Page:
Can you remember all of your online passwords off the top of your head? Or do you have a list saved on your computer, which is of course password protected? Better yet, are your passwords "organized" in a clutter of post-it notes around your computer screen? Now imagine what you might be leaving your loved ones or your representative with if you die without addressing your digital assets (such as online bank and brokerage accounts) in your estate plan - they may not be able to access them without going to court - or, worse yet, may not even know they exist.
The first step in accounting for digital assets is to conduct an inventory, including any computers, servers or handheld devices where these assets are stored. Next, talk with your estate planning advisor about strategies for ensuring that your representatives have immediate access to these assets in the event something happens to you.
Although you might want to provide in your will for the disposition of certain digital assets, a will isn't the place to list passwords or other confidential information, because a will is a public document. One solution is writing an informal letter to your executor or personal representative that lists important accounts, website addresses, usernames and passwords. Another option is to establish a master password that gives the representative access to a list of passwords for all your important accounts, either on your computer or through a Web-based "password vault."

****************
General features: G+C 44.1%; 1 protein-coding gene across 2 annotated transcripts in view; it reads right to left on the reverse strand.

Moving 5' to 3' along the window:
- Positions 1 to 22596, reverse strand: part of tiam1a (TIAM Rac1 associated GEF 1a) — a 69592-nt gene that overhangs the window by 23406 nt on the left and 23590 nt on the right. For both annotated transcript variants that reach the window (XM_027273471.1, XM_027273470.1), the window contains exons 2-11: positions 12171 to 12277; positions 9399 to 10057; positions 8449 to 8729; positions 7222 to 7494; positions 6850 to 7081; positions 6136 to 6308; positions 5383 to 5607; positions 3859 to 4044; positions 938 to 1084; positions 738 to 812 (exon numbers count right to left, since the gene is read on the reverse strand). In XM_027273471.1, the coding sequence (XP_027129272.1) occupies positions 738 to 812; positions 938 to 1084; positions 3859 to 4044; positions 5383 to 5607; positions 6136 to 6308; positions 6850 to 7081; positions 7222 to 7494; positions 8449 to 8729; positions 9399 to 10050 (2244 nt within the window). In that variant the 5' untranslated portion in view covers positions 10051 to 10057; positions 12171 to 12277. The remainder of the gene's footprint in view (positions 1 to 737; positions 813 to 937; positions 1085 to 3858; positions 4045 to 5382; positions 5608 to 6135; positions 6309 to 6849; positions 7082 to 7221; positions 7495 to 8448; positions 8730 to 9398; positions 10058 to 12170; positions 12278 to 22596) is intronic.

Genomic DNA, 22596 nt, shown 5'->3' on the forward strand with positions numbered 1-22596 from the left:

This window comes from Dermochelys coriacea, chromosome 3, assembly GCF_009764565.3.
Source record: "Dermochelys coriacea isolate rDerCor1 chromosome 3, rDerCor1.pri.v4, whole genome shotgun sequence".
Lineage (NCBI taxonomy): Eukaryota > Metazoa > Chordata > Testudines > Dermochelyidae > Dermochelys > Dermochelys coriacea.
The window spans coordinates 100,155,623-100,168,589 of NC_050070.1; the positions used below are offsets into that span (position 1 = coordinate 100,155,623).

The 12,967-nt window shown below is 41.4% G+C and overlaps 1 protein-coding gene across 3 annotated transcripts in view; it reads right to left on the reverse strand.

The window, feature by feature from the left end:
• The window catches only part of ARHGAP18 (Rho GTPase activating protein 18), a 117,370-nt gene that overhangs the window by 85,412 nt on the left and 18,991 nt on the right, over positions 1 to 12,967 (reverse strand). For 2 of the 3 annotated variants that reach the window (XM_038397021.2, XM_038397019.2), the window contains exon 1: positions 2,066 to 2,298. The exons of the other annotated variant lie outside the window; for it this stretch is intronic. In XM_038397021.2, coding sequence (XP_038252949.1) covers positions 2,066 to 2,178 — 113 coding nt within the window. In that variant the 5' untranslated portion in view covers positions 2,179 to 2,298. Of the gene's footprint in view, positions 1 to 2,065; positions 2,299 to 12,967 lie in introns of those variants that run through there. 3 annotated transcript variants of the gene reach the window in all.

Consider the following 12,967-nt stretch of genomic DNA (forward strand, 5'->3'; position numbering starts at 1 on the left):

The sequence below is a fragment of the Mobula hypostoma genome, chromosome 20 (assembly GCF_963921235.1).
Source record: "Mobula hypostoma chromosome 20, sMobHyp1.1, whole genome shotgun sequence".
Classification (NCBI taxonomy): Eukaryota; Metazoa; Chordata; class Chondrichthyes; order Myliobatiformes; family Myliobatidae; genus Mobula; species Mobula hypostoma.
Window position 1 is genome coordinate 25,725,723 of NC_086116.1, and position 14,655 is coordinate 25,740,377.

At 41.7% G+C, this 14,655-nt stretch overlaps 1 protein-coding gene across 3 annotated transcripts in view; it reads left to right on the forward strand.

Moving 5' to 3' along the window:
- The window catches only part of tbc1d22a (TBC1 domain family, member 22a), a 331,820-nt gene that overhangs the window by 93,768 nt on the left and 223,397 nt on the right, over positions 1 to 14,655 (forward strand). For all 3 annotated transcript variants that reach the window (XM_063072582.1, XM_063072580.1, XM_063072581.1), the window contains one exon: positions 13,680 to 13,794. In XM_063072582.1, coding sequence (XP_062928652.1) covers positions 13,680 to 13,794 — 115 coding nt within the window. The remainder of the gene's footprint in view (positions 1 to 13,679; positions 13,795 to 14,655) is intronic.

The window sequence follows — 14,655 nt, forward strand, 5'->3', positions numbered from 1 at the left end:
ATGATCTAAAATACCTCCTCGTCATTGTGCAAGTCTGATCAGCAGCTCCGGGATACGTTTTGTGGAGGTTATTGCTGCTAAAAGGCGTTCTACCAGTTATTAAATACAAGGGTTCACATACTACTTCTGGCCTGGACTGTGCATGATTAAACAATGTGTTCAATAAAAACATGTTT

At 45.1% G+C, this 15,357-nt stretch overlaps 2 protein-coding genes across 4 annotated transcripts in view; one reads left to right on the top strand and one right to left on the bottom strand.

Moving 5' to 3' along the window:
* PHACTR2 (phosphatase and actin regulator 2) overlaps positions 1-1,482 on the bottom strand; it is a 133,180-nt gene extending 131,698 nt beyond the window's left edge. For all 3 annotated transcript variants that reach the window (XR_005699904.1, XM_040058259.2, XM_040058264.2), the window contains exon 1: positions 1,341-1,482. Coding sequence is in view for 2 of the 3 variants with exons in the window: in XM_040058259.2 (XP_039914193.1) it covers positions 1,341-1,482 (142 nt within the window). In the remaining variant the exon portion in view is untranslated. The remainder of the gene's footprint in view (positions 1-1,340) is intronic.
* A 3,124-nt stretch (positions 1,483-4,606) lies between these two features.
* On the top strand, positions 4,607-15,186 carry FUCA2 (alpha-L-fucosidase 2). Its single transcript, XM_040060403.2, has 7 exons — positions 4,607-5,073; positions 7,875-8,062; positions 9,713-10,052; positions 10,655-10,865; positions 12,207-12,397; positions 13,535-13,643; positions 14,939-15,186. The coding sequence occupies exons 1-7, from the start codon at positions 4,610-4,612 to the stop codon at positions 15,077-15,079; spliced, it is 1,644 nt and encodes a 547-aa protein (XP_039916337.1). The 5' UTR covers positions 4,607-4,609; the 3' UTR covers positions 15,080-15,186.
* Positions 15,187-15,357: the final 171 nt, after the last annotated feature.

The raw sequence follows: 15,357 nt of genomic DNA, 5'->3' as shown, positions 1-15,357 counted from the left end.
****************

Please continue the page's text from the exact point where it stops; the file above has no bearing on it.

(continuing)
Accounting for digital assets in your estate plan will leave you with peace of mind and save your loved ones time and frustration during an already difficult period.
Michael Deering is a tax partner at Mowery & Schoenfeld who specializes in estate and gift planning and taxation. He serves as the Director of Taxes. He is the immediate past-chair of the Illinois CPA Society's Estate and Gift Committee and also participates on the Board of the Chicago Estate Planning Council.